At the time of Mr Little’s original criticism, Mr Shewan told RNZ News the trip to the Bahamas had absolutely nothing to do with its status as a tax haven, and any suggestion of that was complete nonsense.

The Labour leader now says that after meeting with Mr Shewan, he accepts his explanation that while he advised the Bahamas government on tax matters he did not advise it on how to maintain its tax haven status.

Mr Little said statements he made in April were based on a report in a Bahamas newspaper.

Google can be an opposition politician’s friend – and can also lead to embarrassment if not used thoroughly and carefully.

NZ Herald quote Little in: Andrew Little: ‘I was wrong’

Labour leader Andrew Little has today backed down from comments that the man charged with investigating New Zealand’s offshore trusts industry had advised the Bahamas Government on protecting its financial sector from tax changes.

“In April, I made statements concerning advice provided to the Bahamas government by John Shewan, the person appointed to review the disclosure rule concerning foreign trusts in New Zealand. Those statements were based on a report in a Bahamas newspaper,” he said.

“After meeting with Mr Shewan, I accept his explanation that while he advised the Bahamas government on tax matters he did not advise them on how to maintain their tax haven status.”

That was posted at 5:52 pm on Saturday, not exactly a high profile time slot.

It’s good to see Little concede that he made a mistake and apologise, even if the timing of this looks a bit like he is trying to do it with a minimum of media attention.

And I wonder why it has taken Little so long to do this. It was pointed out at the time he made the accusations that he could have been wrong, and it should have been quick and easy to have checked out his facts back in April.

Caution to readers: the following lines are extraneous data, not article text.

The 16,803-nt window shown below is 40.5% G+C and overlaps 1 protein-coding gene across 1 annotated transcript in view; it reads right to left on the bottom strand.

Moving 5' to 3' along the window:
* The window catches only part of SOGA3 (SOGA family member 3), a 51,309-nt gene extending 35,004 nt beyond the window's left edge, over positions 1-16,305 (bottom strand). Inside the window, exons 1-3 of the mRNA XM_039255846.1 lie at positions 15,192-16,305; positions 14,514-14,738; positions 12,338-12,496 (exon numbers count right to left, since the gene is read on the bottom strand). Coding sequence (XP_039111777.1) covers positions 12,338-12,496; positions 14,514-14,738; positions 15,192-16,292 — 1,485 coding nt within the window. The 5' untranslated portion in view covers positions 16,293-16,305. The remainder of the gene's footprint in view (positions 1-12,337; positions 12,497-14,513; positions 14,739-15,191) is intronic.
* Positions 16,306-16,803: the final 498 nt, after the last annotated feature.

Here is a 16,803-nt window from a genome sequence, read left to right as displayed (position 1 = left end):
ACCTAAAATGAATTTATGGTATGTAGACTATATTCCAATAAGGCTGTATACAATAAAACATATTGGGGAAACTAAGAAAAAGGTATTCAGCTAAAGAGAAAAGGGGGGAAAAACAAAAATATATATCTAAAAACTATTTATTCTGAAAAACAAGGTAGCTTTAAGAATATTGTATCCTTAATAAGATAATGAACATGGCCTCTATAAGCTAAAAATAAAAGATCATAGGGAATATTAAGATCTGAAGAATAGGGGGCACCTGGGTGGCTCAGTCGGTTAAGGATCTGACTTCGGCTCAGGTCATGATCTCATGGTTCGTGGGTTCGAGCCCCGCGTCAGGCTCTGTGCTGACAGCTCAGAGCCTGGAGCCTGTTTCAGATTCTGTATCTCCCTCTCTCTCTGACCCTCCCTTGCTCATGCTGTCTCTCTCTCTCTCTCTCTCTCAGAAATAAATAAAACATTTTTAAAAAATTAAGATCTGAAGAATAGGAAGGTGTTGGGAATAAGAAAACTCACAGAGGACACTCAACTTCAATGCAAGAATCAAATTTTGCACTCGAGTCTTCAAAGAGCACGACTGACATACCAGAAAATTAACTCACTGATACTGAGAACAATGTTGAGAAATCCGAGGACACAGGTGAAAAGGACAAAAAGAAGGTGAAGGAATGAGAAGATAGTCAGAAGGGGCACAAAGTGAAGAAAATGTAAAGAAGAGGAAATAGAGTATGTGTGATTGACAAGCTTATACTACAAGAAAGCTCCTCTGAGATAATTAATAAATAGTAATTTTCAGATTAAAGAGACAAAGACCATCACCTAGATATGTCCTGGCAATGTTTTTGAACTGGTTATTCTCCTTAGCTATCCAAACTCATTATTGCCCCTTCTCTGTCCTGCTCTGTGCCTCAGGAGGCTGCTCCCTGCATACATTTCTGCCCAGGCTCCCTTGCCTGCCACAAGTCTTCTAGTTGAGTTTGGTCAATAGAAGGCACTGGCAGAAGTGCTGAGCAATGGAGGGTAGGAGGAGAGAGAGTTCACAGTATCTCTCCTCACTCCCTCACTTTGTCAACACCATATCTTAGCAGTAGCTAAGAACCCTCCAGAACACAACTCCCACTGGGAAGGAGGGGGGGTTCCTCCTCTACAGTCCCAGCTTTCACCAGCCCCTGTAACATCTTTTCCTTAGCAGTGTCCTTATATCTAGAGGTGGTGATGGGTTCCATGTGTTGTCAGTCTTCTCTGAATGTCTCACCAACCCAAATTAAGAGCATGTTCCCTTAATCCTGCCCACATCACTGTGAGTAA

Little accepts Shewan’s explanation

I presume more will come out about this but from a tweet:

Labour’s Little accepts tax expert John Shewan explanation he advised Bahamas govt on tax matters but not how to maintain tax haven status.

Going back to April: Little slams Shewan who slams Little

Andrew Little: Can he confirm that John Shewan and Don Brash advised the Bahamas that its financial services be zero-rated for value-added tax in order to protect the offshore services industry of that country?

Rt Hon JOHN KEY: No. I am not aware of that level of detail.

Andrew Little: I seek leave to table an article from a Bahamas news outlet, not widely available—[Interruption]

Mr SPEAKER: Order! [Interruption] Order! The member is seeking leave to table a document. I want to listen to what it is. If there are interjections coming from particularly my far-right quadrant, that makes it difficult. Would the member start his introduction again as to what the document is.

Andrew Little: Thank you, Mr Speaker. I seek leave to table a media report from the Bahamas, not widely available, on the advice given by John Shewan and Don Brash to the Bahamas Government to the effect that international financial services be treated as zero-rated to protect—